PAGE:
National Smile MonthIt’s that time of year again! National Smile Month is coming up on 13th May, running through to 13th June. The Oral Health Foundation’s annual charity campaign is all about championing the benefits of good oral health and a healthy smile, and this year’s theme is ‘Love Your Smile’.

The overarching message is that our smile is one of our best assets, which is why we should prioritise giving it the best care possible. This theme also shines a light on the fact that caring for your smile plays a crucial role in caring for your body and preventing disease.

Taking care of your oral health is about more than your mouth

  • Strokes
    Did you know that having missing teeth, gum disease, and even poor brushing habits can increase your risk of having a stroke? The mouth is a window to the rest of the body, and the oral bacteria responsible for gum disease can find its way into your bloodstream, increasing inflammation in the blood vessels and ultimately increasing your risk of a stroke.
  • Heart disease
    People with gum disease (that’s over 45% of the UK population) have an increased risk of developing cardiovascular disease. Once in the bloodstream, bacteria from your mouth travels throughout the body, and can trigger inflammation in the heart’s vessels and cause infection in the valves.
  • Lung conditions
    A clear link has been established between having poor oral health and respiratory disease. You guessed it; oral bacteria are able to travel from the mouth to the lungs, increasing the risk of conditions like emphysema and pneumonia. There is also evidence that gum disease can worsen asthma and COPD.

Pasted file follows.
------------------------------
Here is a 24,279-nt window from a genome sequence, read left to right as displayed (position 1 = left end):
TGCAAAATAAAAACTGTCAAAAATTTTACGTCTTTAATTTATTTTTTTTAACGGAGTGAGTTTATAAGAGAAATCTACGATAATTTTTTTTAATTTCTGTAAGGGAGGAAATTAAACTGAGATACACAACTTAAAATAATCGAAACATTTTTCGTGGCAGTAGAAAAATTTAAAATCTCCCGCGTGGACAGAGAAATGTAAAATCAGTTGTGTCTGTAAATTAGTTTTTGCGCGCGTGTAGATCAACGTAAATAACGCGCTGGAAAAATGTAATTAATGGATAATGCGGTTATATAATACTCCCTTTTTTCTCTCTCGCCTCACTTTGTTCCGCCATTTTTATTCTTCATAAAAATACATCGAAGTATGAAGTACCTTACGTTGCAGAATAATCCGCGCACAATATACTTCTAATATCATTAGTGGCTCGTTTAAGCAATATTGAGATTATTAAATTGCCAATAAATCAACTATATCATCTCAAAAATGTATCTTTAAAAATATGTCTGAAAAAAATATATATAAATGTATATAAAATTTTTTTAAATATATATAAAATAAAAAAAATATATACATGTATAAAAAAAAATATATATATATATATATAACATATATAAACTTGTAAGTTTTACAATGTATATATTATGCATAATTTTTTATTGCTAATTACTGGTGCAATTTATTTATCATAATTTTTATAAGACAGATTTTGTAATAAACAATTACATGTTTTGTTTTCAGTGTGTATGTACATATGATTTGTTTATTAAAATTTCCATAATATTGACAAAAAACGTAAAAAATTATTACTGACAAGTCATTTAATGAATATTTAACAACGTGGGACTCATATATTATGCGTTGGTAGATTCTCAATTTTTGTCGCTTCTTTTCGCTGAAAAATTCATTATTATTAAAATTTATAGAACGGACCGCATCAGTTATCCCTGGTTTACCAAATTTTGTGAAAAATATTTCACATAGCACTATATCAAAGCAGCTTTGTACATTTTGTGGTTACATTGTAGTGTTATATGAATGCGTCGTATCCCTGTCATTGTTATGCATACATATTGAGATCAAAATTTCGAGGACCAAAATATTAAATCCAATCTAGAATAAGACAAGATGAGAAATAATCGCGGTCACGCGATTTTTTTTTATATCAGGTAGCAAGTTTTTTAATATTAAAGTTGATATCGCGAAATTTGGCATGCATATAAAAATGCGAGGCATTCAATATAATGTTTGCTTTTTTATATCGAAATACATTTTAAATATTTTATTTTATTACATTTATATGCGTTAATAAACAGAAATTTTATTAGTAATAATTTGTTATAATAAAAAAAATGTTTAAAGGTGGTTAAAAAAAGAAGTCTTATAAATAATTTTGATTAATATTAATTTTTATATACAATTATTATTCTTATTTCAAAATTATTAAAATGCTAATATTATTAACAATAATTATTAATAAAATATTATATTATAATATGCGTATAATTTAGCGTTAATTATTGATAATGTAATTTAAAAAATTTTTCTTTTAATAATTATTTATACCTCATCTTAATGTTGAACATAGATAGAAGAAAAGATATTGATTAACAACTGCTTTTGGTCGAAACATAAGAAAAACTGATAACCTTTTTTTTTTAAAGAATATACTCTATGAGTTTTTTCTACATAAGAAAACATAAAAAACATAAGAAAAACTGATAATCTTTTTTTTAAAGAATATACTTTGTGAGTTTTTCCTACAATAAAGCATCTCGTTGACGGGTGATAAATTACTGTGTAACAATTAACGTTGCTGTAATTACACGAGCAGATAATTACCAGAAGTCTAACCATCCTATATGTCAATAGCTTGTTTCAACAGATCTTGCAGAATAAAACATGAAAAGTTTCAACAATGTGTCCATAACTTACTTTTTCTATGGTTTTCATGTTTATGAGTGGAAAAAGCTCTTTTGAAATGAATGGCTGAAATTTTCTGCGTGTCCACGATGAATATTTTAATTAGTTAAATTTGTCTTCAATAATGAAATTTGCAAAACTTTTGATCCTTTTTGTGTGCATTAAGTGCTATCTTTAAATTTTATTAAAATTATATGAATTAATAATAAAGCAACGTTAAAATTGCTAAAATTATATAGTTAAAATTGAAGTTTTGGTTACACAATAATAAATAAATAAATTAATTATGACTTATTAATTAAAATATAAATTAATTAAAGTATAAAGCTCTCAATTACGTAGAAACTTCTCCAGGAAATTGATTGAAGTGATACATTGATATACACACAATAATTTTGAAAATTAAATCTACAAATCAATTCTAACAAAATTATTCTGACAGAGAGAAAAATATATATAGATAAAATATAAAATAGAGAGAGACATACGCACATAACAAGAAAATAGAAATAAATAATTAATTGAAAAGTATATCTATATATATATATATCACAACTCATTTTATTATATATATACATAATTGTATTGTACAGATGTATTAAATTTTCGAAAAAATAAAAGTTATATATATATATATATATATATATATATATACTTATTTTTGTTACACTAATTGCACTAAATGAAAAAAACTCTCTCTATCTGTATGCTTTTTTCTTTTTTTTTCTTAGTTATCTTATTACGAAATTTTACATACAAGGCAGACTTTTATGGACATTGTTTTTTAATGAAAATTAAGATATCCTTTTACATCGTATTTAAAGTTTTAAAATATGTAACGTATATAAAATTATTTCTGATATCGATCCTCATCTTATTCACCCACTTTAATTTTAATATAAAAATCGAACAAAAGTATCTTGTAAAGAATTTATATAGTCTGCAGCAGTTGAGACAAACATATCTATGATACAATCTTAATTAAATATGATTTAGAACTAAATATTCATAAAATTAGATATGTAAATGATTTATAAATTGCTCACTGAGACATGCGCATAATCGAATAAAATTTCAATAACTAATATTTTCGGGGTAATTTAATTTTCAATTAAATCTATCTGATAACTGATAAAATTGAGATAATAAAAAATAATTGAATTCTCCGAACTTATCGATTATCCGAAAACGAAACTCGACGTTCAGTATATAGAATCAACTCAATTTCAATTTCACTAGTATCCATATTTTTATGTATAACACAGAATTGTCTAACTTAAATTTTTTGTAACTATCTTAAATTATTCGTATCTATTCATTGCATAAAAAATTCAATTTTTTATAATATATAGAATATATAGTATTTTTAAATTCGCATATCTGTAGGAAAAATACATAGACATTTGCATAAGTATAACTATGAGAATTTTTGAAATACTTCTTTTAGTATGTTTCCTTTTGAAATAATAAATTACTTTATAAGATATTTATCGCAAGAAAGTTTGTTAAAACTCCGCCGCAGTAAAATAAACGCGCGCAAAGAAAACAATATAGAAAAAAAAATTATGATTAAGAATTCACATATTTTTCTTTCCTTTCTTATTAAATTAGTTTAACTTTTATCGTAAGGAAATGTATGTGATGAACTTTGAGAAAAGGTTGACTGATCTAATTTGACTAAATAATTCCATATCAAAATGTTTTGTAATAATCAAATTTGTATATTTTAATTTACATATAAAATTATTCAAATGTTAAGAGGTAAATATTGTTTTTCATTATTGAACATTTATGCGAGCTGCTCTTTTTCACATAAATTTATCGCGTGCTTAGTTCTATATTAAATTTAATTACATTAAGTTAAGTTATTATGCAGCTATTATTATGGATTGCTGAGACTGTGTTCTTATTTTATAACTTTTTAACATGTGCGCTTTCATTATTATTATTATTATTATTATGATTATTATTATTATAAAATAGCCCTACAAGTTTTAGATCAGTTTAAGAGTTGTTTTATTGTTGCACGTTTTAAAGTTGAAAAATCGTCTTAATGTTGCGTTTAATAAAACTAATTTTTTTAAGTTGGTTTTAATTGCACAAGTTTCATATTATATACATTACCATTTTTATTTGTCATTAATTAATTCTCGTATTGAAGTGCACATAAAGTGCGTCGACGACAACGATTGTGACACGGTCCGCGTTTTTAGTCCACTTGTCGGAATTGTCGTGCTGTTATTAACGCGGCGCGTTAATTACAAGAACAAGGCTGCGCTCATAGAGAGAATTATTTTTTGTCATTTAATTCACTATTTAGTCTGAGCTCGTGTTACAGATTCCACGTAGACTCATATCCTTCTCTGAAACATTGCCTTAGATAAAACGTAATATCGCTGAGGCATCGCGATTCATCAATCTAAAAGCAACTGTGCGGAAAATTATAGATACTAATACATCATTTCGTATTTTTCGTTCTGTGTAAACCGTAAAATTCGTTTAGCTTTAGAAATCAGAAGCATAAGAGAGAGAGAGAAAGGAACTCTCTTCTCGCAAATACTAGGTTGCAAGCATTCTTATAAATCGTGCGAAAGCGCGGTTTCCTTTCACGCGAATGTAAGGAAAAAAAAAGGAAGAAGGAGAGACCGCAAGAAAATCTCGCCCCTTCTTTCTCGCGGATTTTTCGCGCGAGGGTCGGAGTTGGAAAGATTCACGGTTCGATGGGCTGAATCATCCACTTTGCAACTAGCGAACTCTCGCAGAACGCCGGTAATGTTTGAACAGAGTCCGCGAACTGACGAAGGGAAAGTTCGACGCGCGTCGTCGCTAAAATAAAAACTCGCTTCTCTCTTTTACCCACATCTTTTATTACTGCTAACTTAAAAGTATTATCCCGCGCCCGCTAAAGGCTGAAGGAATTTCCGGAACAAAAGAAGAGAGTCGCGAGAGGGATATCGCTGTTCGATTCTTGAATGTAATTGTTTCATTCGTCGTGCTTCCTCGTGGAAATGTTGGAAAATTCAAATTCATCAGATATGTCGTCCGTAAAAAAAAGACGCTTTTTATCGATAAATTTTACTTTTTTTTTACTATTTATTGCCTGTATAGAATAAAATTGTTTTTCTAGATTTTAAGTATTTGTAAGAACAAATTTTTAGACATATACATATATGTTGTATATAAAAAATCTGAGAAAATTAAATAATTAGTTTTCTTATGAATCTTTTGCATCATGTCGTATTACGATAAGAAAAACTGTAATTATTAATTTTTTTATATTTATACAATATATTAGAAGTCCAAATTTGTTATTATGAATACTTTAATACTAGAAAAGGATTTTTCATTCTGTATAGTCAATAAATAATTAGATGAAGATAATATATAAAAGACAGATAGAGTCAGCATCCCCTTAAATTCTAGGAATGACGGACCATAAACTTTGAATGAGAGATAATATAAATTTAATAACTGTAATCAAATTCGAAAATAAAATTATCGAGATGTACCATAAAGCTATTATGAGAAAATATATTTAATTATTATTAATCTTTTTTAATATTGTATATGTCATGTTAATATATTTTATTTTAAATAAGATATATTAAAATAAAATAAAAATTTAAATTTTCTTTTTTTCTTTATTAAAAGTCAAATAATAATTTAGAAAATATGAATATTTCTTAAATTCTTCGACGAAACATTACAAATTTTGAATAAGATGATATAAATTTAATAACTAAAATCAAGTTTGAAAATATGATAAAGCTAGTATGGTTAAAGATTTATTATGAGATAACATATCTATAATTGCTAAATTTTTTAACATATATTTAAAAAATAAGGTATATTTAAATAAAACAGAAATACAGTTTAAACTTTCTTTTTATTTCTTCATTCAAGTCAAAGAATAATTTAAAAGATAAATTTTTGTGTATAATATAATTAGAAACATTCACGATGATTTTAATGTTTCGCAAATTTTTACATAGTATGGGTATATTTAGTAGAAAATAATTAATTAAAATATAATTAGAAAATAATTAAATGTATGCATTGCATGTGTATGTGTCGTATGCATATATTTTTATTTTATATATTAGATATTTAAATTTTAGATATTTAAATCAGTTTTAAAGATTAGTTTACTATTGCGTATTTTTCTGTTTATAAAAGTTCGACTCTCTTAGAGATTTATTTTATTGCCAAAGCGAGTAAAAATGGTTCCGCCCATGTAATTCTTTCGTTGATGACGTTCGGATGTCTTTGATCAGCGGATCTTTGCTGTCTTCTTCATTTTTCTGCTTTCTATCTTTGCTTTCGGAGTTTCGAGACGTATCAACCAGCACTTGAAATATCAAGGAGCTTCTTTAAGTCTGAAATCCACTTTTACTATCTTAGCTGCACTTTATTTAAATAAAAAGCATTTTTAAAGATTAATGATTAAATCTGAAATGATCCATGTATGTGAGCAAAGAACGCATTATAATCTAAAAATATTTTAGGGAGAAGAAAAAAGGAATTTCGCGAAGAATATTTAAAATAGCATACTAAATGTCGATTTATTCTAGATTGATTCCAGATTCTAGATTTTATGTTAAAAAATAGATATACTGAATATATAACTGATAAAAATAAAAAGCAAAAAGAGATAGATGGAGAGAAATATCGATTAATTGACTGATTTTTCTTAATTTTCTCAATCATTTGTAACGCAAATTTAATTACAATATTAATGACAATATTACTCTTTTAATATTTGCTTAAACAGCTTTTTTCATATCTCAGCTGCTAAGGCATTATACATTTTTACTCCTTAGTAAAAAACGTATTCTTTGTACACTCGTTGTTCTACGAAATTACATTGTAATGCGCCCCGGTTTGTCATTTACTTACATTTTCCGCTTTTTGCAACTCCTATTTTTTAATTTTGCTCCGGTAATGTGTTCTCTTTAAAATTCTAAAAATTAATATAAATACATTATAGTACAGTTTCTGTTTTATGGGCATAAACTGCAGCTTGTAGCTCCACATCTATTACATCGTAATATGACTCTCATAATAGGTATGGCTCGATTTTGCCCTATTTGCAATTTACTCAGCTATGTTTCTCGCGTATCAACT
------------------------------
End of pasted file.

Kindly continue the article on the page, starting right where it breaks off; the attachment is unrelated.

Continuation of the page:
• Alzheimer’s
    New studies are emerging that have found that the bacteria that causes gum disease is the same bacteria associated with the development of Alzheimer’s. This leads experts to believe that there is a connection between oral health and the cognitive brain loss associated with Alzheimer’s.
  • Diabetes
    Experts have discovered a two-way relationship between gum disease and diabetes. People diagnosed with type 2 diabetes have an 86% increased risk of the progression of gum disease. Furthermore, the state of a diabetic patient’s oral health can tell us a lot about their management of sugar levels. It’s vital that people diagnosed with diabetes stay on top of their oral health and preventative care.

What to look out for

To keep your body safe from systemic diseases that can be caused by poor oral health, it’s vital that you pay attention to what’s going on in your mouth. The following symptoms are signs of gum infection. Get in touch with your dentist or dental hygienist if you experience one or more of these symptoms:

  • Red, tender gums
  • Bleeding gums
  • Sensitive teeth
  • Loose teeth
  • Persistent bad breath
  • Pain when chewing. 

Stay on top of your oral health

This National Smile Month, the Oral Health Foundation will be sharing lots of useful resources on caring for your smile, how food and drink impact your teeth, how you can avoid increasing your risk of systemic diseases associated with oral health, and also advice about the best oral health products to use at home. You can find out more information on their website, or by following them on Facebook and Instagram.

If you are experiencing any of the signs of gum infection mentioned in this article, or it’s time you booked yourself in for your next check-up or hygiene appointment, call us on 01482 565488 to make an appointment.

For an easy and affordable way to stay on top of your oral health, you could explore our 543 Dencare dental plans! Each plan covers all of your essential care in one manageable monthly fee.